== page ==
4. 4. The purpose of the study The study examines diversity of the megatrends that were discussed in different global future reports and shows the key elements of the megatrends. The key aim of this study is, firstly, to understand the global megatrends and how they are framing the future development of the energy sector in Finland. Secondly, to enhance leaders’ ability to recognize patterns of behavior that may differ from conventional view spread in their operational environment.
  5. 5. Selected Globally Oriented Reports 1. UN World Economic and Social Survey 2011 2. EEA 2015 Megatrends 3. WEF Outlook on the Global Agenda 2015 4. SHELL Paradoxes 5. IEA - International Energy Agency 6. NORDIC Energy Technology Perspectives 7. Sitra, 2015 8. Neo Carbon Energy Project, VTT 9. Impact assessment of global megatrends (EEA), 2014 10. Megatrends in the global energy transition, 2015 11.Top 10 Mega Trends and Their Impact on Business, Cultures and Society, 2014 12.The EU - Energy Roadmap 2050, The EU - European Commission 2011 13. Meetings and Conventions 2030: A study of megatrends shaping our industry, 2013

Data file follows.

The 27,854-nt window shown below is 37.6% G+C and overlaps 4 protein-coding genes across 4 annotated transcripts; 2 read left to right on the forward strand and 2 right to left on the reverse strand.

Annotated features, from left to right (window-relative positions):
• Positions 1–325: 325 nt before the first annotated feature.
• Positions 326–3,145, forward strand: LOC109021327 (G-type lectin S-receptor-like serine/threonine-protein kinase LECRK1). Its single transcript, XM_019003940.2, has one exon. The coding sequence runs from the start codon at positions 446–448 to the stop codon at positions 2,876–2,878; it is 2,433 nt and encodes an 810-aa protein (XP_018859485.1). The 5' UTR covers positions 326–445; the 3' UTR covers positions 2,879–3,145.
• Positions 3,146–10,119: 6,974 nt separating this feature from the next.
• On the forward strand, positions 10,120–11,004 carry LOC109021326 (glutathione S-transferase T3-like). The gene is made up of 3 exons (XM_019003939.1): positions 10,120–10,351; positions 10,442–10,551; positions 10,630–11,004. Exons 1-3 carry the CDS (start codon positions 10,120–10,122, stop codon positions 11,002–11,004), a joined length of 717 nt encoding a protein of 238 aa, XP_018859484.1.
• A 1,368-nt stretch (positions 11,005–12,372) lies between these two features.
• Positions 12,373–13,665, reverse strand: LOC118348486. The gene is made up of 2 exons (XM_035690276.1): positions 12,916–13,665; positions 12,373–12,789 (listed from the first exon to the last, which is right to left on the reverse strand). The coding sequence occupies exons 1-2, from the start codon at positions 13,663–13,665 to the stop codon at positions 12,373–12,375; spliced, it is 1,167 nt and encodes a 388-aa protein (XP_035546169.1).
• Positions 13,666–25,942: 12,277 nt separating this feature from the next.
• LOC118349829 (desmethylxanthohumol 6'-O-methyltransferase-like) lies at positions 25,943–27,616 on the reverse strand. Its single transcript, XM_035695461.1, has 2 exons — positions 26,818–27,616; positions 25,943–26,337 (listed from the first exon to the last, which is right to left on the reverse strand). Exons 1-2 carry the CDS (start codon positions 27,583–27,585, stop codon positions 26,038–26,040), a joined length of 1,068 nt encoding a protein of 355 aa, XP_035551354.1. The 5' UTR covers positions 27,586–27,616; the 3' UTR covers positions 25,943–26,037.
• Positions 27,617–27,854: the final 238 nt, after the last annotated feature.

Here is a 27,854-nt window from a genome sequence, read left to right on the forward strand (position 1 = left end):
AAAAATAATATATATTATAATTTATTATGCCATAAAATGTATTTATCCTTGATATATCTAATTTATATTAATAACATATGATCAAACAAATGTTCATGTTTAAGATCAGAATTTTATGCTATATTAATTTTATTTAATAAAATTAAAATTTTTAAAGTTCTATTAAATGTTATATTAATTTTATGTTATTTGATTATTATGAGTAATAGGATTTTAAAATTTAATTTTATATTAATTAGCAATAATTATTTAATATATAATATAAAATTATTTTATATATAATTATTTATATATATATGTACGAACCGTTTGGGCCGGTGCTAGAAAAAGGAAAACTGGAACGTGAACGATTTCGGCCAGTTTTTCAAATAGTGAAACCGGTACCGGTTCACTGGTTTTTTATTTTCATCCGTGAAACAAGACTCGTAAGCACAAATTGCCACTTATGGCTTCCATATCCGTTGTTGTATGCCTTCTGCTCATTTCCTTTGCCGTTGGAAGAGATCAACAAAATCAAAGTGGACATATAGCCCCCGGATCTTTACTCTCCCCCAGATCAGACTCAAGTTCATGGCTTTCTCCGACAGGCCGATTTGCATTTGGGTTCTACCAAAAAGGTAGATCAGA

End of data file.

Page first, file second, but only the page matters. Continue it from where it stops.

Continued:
6. 6.  Globalisation and Internationalisation  “Peak Everything” – Shortage of Resources  Urbanisation - City of the Future  Demographic Change, Feminisation and Diversity  Sustainable Development  Mobility of the Future  Security and Safety German Convention Bureau  Increasing global divergence in population trends  Living in an urban world  Disease burdens and the risk of new pandemics  Accelerating technological change – racing into the unknown  Continued economic growth?  From a unipolar to a multipolar world  Intensified global competition for resources  Decreasing stocks of natural resources  Increasingly severe consequences of climate change  Increasing environmental pollution load  Environmental regulation and governance – increasing fragmentation and convergence The Swedish Environmental Protection Agency  The end of the fossil era has begun  The energy future has already begun  The energy future is renewable  The energy future is decentralised  The energy future is digital  The Future of Energy WWF Germany and LichtBlick SE  Urbanization: Mega Cities, Mega Regions, Mega Corridors, Smart Cities  E-Mobility  Social Trends: Geo Socialization, Generation Y and Reverse Brain Drain  SPACE JAM: Congested Satellite Orbits  World War 3: Cyber Warfare  RoboSlaves  Virtual World: Fluid Interfaces and Haptic Technology  Innovating to Zero ! : Zero Emission Technologies  Emerging Transportation Corridors  Health, Wellness and Well-Being Frost & Sullivan  Shifting to renewable energy  Transforming the building stock of every continent into green micro- power plants to collect renewable energies on-site  Deploying hydrogen and other storage technologies in every building and throughout the infrastructure to store intermittent energies  Using Internet technology to transform power grid of every continent into an energy internet that acts just like the Internet (when millions of buildings are generating a small amount of renewable energy locally, on-site, they can sell surplus green electricity back to the grid and share it with their continental neighbours)  Transitioning the transport fleet to electric plug-in and fuel cell vehicles on a smart, continental, interactive power grid. Neo Carbon Energy: Rifkin’s five pilars •Deepening income inequality •Persistent jobless growth •Lack of leadership •Rising geostrategic competition •Weakening of representative democracy •Rising pollution in the developing world •Increasing occurrence of severe weather events •Intensifying nationalism •Increasing water stress •Growing importance of health in the economy WEF Outlook on the Global Agenda 2015 The green economy as the new paradigm UN World Economic and Social Survey 2011 Decarbonisation is possible – and can be less costly than current policies in the long-run Higher capital expenditure and lower fuel costs Electricity plays an increasing role Electricity prices rise until 2030 and then decline Household expenditure will increase Energy savings throughout the system are crucial Renewables rise substantially Carbon capture and storage has to play a pivotal role in system transformation Nuclear energy provides an important contribution Decentralisation and centralised systems increasingly interact 8 EU - EUROPEAN COMMISSION 2011 IEA - International Energy Agency The use of low-carbon energy sources is expanding rapidly, and there are signs that growth in the global economy and energy- related emissions may be starting to decouple Growth in global energy-related GHG emissions slows, but there is no peak by 2030 in the INDC Scenario  The prosperity paradox  The connectivity paradox  The Leadership Paradox SHELL Paradoxes  Climate Change  The Future of Energy  Smart is the New Green  The Future of Mobility  Urbanization  The Future of Infrastructure Sitra 2015  Climate change  Energy-related emissions NORDIC Energy Technology Perspectives  Diverging global population trends  Towards a more urban world  Changing disease burdens and risks of pandemics  Accelerating technological change  Continued economic growth?  An increasingly multipolar world  Intensified global competition for resources  Growing pressures on ecosystems  Increasingly severe consequences of climate change  Increasing environmental pollution  Diversifying approaches to governance EEA 2015 Megatrends Megatrends